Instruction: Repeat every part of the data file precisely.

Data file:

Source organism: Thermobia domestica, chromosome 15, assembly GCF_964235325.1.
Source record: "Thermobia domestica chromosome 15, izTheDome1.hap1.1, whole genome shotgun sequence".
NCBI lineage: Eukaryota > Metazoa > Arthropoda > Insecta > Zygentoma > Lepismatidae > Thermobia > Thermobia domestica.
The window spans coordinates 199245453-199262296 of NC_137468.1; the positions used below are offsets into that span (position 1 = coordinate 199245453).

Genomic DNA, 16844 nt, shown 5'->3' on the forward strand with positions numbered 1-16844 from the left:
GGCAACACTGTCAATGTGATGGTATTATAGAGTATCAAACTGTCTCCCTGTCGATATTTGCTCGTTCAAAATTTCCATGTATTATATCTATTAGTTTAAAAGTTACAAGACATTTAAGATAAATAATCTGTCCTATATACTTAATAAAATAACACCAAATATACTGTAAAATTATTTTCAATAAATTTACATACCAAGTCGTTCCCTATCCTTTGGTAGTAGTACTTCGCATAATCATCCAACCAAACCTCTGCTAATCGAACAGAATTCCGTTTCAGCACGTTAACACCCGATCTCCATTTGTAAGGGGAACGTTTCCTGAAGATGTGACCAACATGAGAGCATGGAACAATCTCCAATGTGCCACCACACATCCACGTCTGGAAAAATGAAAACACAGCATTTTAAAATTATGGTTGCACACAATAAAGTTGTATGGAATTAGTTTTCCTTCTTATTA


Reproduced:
Source organism: Thermobia domestica, chromosome 15, assembly GCF_964235325.1.
Source record: "Thermobia domestica chromosome 15, izTheDome1.hap1.1, whole genome shotgun sequence".
NCBI lineage: Eukaryota > Metazoa > Arthropoda > Insecta > Zygentoma > Lepismatidae > Thermobia > Thermobia domestica.
The window spans coordinates 199245453-199262296 of NC_137468.1; the positions used below are offsets into that span (position 1 = coordinate 199245453).

Genomic DNA, 16844 nt, shown 5'->3' on the forward strand with positions numbered 1-16844 from the left:
GGCAACACTGTCAATGTGATGGTATTATAGAGTATCAAACTGTCTCCCTGTCGATATTTGCTCGTTCAAAATTTCCATGTATTATATCTATTAGTTTAAAAGTTACAAGACATTTAAGATAAATAATCTGTCCTATATACTTAATAAAATAACACCAAATATACTGTAAAATTATTTTCAATAAATTTACATACCAAGTCGTTCCCTATCCTTTGGTAGTAGTACTTCGCATAATCATCCAACCAAACCTCTGCTAATCGAACAGAATTCCGTTTCAGCACGTTAACACCCGATCTCCATTTGTAAGGGGAACGTTTCCTGAAGATGTGACCAACATGAGAGCATGGAACAATCTCCAATGTGCCACCACACATCCACGTCTGGAAAAATGAAAACACAGCATTTTAAAATTATGGTTGCACACAATAAAGTTGTATGGAATTAGTTTTCCTTCTTATTA